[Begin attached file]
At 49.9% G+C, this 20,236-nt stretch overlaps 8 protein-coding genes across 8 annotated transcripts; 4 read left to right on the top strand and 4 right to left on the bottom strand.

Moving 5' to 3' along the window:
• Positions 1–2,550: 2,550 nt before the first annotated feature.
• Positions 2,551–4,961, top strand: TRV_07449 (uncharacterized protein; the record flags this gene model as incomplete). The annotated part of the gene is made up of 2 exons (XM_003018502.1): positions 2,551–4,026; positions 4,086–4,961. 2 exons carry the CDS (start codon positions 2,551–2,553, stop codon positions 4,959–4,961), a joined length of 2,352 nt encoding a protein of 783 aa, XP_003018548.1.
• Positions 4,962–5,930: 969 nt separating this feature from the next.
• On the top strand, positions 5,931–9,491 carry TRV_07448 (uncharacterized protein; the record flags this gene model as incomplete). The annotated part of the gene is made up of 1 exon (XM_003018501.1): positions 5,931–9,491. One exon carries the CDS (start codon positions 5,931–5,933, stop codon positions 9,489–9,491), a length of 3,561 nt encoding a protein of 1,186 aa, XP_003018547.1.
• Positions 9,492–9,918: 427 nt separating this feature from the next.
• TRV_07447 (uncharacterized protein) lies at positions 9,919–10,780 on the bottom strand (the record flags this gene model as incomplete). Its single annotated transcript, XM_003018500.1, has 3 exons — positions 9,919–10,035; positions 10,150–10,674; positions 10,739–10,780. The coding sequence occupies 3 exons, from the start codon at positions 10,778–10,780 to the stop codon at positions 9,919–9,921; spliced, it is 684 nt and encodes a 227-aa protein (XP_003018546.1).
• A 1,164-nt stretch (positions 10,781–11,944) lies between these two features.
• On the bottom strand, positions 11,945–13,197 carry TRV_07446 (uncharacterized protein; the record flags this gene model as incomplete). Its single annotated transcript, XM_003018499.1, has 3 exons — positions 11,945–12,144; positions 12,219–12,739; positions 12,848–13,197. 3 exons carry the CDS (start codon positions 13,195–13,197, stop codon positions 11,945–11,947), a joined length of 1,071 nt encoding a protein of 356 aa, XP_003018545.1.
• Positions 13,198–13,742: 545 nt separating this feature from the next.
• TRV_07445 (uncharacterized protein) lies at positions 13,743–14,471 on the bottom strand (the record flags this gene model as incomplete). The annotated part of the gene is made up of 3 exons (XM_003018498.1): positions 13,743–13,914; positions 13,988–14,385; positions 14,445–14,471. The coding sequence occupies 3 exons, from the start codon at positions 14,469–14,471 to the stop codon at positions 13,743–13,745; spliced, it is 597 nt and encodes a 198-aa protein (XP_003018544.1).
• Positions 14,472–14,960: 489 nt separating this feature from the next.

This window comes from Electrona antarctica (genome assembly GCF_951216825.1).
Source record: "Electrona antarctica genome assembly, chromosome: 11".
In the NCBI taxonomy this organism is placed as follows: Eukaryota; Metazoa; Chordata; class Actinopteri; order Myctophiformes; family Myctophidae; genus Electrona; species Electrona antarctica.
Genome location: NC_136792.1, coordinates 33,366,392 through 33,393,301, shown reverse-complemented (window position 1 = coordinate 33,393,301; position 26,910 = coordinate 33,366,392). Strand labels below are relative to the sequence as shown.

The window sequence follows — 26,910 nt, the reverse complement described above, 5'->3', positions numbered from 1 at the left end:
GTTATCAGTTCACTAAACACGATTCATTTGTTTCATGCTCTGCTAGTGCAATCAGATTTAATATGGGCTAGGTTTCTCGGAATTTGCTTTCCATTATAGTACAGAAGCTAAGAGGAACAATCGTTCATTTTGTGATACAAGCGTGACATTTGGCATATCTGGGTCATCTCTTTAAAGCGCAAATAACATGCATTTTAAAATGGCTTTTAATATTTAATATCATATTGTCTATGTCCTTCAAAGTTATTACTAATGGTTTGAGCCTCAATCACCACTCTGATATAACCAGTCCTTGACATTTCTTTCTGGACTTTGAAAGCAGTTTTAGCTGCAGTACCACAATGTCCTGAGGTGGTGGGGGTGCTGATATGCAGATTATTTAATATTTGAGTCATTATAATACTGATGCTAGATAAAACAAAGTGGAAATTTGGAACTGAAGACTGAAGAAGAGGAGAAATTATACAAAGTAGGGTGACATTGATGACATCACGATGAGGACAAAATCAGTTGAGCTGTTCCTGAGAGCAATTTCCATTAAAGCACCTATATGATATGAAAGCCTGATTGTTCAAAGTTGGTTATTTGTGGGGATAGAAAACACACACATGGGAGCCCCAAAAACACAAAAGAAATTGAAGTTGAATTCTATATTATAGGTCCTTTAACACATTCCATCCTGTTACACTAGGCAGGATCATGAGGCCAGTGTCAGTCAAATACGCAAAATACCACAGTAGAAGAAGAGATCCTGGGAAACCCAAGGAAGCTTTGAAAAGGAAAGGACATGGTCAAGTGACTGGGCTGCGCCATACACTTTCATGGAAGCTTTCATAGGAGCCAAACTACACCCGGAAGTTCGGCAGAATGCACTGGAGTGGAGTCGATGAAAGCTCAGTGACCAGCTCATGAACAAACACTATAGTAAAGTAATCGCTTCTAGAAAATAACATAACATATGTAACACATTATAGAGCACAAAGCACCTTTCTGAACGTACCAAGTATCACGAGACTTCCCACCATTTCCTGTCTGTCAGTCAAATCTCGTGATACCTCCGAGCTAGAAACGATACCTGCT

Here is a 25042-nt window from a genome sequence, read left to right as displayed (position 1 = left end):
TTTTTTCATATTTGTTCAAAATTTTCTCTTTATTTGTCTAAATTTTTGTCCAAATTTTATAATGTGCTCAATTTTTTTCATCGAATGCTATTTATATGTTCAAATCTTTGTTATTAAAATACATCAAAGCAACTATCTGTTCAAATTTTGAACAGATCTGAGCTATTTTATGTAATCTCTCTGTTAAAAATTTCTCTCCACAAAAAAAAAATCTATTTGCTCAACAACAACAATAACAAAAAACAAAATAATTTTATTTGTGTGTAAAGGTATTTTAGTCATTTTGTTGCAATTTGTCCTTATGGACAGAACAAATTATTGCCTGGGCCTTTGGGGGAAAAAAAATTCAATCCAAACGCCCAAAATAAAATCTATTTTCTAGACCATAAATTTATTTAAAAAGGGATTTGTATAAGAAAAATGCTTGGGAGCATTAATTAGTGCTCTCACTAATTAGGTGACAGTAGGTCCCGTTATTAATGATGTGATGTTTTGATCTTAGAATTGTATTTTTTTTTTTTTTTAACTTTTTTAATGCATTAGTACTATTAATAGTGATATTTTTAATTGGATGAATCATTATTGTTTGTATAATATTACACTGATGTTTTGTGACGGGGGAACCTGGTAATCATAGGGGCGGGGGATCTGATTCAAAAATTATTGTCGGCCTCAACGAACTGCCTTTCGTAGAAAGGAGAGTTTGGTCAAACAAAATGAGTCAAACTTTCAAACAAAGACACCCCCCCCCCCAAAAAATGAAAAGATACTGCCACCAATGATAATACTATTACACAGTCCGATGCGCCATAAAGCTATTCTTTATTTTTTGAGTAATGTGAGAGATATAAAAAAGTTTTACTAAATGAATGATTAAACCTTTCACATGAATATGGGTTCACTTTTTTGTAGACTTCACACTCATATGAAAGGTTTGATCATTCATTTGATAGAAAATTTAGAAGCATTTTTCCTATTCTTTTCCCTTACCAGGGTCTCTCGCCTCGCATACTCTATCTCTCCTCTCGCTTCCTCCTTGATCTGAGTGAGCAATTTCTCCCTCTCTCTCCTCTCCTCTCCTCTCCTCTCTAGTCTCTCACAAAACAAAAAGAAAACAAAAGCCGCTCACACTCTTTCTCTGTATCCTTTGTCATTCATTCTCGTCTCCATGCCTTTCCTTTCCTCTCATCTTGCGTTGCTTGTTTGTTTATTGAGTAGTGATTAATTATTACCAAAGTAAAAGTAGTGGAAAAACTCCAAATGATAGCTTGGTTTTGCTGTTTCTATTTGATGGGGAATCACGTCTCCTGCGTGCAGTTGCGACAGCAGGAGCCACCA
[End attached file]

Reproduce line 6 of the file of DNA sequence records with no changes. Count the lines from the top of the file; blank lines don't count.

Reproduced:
• On the top strand, positions 5,931–9,491 carry TRV_07448 (uncharacterized protein; the record flags this gene model as incomplete). The annotated part of the gene is made up of 1 exon (XM_003018501.1): positions 5,931–9,491. One exon carries the CDS (start codon positions 5,931–5,933, stop codon positions 9,489–9,491), a length of 3,561 nt encoding a protein of 1,186 aa, XP_003018547.1.